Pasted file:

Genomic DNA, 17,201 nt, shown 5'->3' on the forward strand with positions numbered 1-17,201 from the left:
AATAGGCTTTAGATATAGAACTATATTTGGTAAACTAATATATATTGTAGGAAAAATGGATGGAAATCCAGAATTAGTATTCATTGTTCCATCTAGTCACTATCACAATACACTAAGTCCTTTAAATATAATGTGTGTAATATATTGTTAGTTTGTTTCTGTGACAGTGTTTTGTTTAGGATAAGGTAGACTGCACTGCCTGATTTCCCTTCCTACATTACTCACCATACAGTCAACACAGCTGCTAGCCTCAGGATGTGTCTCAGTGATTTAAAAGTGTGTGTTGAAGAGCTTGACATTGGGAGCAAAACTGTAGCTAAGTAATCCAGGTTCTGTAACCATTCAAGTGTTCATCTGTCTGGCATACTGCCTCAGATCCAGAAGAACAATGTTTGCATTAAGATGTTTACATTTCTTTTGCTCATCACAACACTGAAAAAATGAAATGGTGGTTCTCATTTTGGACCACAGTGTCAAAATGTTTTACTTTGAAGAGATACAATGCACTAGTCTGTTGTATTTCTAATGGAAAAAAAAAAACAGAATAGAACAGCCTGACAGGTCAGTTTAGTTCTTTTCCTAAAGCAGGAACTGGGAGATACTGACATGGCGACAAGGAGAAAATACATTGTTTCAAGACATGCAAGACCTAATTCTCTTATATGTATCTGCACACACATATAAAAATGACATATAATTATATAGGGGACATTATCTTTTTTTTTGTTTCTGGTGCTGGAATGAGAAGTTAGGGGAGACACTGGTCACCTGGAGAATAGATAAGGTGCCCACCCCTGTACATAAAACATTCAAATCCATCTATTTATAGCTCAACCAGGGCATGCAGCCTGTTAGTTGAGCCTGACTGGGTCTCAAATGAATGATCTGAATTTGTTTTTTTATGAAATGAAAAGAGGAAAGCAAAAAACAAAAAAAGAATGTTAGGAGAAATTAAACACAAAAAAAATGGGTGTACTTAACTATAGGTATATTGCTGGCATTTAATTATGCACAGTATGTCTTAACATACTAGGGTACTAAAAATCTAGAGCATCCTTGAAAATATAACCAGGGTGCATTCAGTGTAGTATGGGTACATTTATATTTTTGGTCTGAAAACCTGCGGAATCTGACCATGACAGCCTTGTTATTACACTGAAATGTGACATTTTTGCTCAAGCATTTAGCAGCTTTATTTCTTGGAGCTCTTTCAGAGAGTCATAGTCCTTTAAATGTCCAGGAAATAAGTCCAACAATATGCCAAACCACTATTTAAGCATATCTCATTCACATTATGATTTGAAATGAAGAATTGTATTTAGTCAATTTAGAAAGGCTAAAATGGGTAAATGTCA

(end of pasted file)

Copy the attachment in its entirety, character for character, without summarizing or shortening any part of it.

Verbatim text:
Genomic DNA, 17,201 nt, shown 5'->3' on the forward strand with positions numbered 1-17,201 from the left:
AATAGGCTTTAGATATAGAACTATATTTGGTAAACTAATATATATTGTAGGAAAAATGGATGGAAATCCAGAATTAGTATTCATTGTTCCATCTAGTCACTATCACAATACACTAAGTCCTTTAAATATAATGTGTGTAATATATTGTTAGTTTGTTTCTGTGACAGTGTTTTGTTTAGGATAAGGTAGACTGCACTGCCTGATTTCCCTTCCTACATTACTCACCATACAGTCAACACAGCTGCTAGCCTCAGGATGTGTCTCAGTGATTTAAAAGTGTGTGTTGAAGAGCTTGACATTGGGAGCAAAACTGTAGCTAAGTAATCCAGGTTCTGTAACCATTCAAGTGTTCATCTGTCTGGCATACTGCCTCAGATCCAGAAGAACAATGTTTGCATTAAGATGTTTACATTTCTTTTGCTCATCACAACACTGAAAAAATGAAATGGTGGTTCTCATTTTGGACCACAGTGTCAAAATGTTTTACTTTGAAGAGATACAATGCACTAGTCTGTTGTATTTCTAATGGAAAAAAAAAAACAGAATAGAACAGCCTGACAGGTCAGTTTAGTTCTTTTCCTAAAGCAGGAACTGGGAGATACTGACATGGCGACAAGGAGAAAATACATTGTTTCAAGACATGCAAGACCTAATTCTCTTATATGTATCTGCACACACATATAAAAATGACATATAATTATATAGGGGACATTATCTTTTTTTTTGTTTCTGGTGCTGGAATGAGAAGTTAGGGGAGACACTGGTCACCTGGAGAATAGATAAGGTGCCCACCCCTGTACATAAAACATTCAAATCCATCTATTTATAGCTCAACCAGGGCATGCAGCCTGTTAGTTGAGCCTGACTGGGTCTCAAATGAATGATCTGAATTTGTTTTTTTATGAAATGAAAAGAGGAAAGCAAAAAACAAAAAAAGAATGTTAGGAGAAATTAAACACAAAAAAAATGGGTGTACTTAACTATAGGTATATTGCTGGCATTTAATTATGCACAGTATGTCTTAACATACTAGGGTACTAAAAATCTAGAGCATCCTTGAAAATATAACCAGGGTGCATTCAGTGTAGTATGGGTACATTTATATTTTTGGTCTGAAAACCTGCGGAATCTGACCATGACAGCCTTGTTATTACACTGAAATGTGACATTTTTGCTCAAGCATTTAGCAGCTTTATTTCTTGGAGCTCTTTCAGAGAGTCATAGTCCTTTAAATGTCCAGGAAATAAGTCCAACAATATGCCAAACCACTATTTAAGCATATCTCATTCACATTATGATTTGAAATGAAGAATTGTATTTAGTCAATTTAGAAAGGCTAAAATGGGTAAATGTCA